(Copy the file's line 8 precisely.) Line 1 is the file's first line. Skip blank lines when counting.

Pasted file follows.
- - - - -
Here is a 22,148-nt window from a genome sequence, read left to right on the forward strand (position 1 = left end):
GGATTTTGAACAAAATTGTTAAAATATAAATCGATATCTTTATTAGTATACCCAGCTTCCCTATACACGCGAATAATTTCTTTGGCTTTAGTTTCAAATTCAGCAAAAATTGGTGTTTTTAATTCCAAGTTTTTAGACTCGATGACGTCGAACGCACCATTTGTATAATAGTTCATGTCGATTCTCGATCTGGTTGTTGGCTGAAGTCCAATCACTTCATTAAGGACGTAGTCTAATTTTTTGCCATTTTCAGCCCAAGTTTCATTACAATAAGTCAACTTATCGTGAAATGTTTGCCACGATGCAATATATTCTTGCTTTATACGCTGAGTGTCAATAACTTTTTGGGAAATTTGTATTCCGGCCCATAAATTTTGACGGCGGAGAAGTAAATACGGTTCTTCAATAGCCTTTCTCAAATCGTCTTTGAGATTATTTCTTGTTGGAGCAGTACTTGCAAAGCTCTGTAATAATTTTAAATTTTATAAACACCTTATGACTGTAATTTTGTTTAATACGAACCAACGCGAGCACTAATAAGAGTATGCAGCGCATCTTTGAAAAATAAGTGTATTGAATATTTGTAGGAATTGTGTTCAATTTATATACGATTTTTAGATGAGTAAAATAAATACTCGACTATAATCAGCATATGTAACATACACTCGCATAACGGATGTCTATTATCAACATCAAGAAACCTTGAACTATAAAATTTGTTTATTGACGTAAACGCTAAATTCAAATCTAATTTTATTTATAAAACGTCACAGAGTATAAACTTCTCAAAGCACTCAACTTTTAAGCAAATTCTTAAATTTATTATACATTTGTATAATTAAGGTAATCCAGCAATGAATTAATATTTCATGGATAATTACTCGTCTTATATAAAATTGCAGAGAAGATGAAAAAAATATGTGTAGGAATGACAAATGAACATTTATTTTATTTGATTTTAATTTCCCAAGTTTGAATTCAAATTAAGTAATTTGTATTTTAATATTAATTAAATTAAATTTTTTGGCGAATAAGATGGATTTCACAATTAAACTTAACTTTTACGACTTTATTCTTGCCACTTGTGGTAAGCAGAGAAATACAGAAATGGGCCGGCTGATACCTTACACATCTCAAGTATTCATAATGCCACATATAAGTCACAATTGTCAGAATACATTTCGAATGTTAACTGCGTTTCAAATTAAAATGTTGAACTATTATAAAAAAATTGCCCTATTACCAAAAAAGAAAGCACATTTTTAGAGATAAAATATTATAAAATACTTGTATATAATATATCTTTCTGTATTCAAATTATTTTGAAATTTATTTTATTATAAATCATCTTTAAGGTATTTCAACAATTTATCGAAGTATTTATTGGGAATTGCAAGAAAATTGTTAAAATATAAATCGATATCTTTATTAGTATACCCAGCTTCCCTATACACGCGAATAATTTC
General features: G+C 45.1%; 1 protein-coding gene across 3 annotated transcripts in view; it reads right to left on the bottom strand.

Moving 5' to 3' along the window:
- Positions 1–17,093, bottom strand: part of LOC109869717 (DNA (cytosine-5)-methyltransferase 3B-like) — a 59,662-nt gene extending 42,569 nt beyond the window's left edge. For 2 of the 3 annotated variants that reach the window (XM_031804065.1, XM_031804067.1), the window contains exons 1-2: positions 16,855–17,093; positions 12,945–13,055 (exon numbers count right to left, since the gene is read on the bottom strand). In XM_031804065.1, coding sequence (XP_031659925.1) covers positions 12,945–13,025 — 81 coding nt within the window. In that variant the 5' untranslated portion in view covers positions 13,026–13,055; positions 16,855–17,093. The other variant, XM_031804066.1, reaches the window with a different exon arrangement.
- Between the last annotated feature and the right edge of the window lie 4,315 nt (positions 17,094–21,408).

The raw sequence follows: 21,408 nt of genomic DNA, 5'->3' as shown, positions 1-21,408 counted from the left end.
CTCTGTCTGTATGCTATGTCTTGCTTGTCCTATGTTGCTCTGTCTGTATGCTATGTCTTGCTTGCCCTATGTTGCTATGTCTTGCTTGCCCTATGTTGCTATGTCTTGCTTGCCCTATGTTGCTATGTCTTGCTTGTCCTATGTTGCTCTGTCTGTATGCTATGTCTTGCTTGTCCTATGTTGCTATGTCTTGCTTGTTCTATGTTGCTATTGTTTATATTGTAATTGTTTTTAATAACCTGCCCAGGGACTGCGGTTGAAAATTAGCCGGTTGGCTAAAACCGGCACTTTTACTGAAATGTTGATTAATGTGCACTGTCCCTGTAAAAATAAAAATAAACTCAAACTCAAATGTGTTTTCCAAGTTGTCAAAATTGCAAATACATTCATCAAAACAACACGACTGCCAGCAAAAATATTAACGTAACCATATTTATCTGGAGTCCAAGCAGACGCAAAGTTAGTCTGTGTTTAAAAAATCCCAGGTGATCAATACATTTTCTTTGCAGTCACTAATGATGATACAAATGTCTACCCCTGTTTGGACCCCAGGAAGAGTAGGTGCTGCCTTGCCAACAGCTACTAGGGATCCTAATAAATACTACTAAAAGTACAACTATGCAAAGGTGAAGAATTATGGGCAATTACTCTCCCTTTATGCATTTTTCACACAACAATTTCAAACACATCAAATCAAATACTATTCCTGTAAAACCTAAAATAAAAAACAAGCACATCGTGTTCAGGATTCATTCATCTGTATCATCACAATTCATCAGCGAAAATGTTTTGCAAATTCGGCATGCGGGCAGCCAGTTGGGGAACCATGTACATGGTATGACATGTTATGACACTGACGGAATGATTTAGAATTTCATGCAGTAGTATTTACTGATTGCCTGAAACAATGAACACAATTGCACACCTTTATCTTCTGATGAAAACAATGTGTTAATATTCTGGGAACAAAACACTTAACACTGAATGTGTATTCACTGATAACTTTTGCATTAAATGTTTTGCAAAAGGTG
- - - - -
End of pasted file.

CTCTGTCTGTATGCTATGTCTTGCTTGTCCTATGTTGCTCTGTCTGTATGCTATGTCTTGCTTGCCCTATGTTGCTATGTCTTGCTTGCCCTATGTTGCTATGTCTTGCTTGCCCTATGTTGCTATGTCTTGCTTGTCCTATGTTGCTCTGTCTGTATGCTATGTCTTGCTTGTCCTATGTTGCTATGTCTTGCTTGTTCTATGTTGCTATTGTTTATATTGTAATTGTTTTTAATAACCTGCCCAGGGACTGCGGTTGAAAATTAGCCGGTTGGCTAAAACCGGCACTTTTACTGAAATGTTGATTAATGTGCACTGTCCCTGTAAAAATAAAAATAAACTCAAACTCAAATGTGTTTTCCAAGTTGTCAAAATTGCAAATACATTCATCAAAACAACACGACTGCCAGCAAAAATATTAACGTAACCATATTTATCTGGAGTCCAAGCAGACGCAAAGTTAGTCTGTGTTTAAAAAATCCCAGGTGATCAATACATTTTCTTTGCAGTCACTAATGATGATACAAATGTCTACCCCTGTTTGGACCCCAGGAAGAGTAGGTGCTGCCTTGCCAACAGCTACTAGGGATCCTAATAAATACTACTAAAAGTACAACTATGCAAAGGTGAAGAATTATGGGCAATTACTCTCCCTTTATGCATTTTTCACACAACAATTTCAAACACATCAAATCAAATACTATTCCTGTAAAACCTAAAATAAAAAACAAGCACATCGTGTTCAGGATTCATTCATCTGTATCATCACAATTCATCAGCGAAAATGTTTTGCAAATTCGGCATGCGGGCAGCCAGTTGGGGAACCATGTACATGGTATGACATGTTATGACACTGACGGAATGATTTAGAATTTCATGCAGTAGTATTTACTGATTGCCTGAAACAATGAACACAATTGCACACCTTTATCTTCTGATGAAAACAATGTGTTAATATTCTGGGAACAAAACACTTAACACTGAATGTGTATTCACTGATAACTTTTGCATTAAATGTTTTGCAAAAGGTG